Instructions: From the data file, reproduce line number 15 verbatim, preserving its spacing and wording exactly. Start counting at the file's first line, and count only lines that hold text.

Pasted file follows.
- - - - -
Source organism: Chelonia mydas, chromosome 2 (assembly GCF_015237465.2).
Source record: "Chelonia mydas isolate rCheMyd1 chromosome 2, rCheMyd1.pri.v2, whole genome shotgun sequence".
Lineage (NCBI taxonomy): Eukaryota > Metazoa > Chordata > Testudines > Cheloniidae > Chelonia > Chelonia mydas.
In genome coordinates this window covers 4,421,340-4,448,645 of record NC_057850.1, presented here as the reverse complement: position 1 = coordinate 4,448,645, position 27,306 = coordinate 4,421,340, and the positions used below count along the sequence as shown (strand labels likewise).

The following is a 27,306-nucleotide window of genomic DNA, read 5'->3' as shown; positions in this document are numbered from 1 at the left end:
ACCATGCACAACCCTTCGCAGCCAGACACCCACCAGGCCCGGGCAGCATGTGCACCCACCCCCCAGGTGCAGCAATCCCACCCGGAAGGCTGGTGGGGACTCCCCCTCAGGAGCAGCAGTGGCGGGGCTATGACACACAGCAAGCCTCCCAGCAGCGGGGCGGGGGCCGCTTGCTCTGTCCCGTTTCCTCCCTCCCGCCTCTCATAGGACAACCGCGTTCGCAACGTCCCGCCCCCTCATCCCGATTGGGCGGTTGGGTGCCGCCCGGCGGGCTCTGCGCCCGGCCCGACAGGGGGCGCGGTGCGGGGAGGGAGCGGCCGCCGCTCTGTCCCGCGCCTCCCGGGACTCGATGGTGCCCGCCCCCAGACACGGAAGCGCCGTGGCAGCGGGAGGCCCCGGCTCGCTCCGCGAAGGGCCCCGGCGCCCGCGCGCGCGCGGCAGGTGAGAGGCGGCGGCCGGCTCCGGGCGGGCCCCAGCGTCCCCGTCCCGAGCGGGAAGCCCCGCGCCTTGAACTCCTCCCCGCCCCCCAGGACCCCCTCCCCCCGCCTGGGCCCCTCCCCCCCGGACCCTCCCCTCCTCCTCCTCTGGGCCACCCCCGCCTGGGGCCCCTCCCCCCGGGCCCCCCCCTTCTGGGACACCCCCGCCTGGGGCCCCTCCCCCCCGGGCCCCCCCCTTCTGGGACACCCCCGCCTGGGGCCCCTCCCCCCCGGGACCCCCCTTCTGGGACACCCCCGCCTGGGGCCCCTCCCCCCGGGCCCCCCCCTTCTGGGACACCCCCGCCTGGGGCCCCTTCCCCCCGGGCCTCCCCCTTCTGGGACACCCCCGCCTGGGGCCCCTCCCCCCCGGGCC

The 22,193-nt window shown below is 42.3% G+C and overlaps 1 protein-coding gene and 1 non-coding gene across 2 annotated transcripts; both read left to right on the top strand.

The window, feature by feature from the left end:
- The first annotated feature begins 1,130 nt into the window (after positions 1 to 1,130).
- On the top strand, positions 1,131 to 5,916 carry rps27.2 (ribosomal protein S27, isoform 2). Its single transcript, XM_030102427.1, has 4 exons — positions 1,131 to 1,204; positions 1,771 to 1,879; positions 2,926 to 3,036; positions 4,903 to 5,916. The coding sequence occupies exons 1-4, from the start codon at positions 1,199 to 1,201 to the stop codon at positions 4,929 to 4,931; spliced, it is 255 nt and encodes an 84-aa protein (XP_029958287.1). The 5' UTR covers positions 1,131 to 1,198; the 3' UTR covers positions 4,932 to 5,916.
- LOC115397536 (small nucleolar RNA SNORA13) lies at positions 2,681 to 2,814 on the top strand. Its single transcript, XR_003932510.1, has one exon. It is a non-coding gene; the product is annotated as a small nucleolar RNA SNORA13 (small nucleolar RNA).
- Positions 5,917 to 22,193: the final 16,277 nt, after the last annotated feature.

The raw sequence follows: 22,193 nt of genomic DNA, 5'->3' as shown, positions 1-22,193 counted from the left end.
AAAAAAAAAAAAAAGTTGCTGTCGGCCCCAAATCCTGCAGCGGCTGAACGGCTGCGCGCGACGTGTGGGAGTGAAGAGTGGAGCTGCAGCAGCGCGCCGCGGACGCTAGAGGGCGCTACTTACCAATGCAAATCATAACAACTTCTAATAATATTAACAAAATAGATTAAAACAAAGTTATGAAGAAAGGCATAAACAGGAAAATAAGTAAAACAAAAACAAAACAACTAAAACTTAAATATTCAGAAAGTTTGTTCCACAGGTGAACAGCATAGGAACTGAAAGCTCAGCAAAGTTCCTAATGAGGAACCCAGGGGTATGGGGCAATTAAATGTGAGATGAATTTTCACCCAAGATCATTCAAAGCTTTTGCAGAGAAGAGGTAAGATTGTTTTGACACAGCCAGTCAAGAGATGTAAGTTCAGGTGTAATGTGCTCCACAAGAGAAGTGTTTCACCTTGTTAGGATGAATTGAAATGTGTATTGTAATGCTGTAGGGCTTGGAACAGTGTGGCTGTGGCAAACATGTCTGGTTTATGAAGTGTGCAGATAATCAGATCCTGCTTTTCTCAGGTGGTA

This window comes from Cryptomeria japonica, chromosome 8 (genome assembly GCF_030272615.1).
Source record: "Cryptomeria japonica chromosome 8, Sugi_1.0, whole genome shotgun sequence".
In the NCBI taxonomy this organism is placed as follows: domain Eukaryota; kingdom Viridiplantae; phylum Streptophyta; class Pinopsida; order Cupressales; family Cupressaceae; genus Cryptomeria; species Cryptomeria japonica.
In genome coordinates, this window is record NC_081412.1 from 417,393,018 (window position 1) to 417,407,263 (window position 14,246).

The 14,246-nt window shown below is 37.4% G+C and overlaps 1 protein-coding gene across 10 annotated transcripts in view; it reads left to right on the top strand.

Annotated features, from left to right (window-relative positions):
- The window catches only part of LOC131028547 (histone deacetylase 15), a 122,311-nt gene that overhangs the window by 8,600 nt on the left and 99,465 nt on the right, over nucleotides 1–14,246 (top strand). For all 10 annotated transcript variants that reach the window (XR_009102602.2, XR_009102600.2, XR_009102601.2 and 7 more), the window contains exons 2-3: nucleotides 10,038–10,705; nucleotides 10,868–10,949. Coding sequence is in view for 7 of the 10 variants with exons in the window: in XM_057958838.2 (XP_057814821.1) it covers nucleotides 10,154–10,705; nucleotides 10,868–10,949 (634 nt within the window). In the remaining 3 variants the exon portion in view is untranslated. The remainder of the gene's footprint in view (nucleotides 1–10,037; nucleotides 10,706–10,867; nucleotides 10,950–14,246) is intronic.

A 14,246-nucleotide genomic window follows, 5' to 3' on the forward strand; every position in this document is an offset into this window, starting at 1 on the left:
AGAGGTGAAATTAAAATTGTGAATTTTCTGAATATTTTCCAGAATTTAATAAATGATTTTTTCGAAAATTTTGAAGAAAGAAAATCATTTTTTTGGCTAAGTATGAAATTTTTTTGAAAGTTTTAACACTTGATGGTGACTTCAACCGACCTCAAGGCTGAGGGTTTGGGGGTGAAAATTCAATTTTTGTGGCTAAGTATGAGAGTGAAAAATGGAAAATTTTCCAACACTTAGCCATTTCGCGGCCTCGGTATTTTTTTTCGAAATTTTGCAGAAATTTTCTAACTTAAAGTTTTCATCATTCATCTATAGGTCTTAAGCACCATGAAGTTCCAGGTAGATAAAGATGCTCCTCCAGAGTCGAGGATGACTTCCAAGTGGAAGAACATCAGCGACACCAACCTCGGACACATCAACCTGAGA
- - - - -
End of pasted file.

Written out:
This window comes from Cryptomeria japonica, chromosome 8 (genome assembly GCF_030272615.1).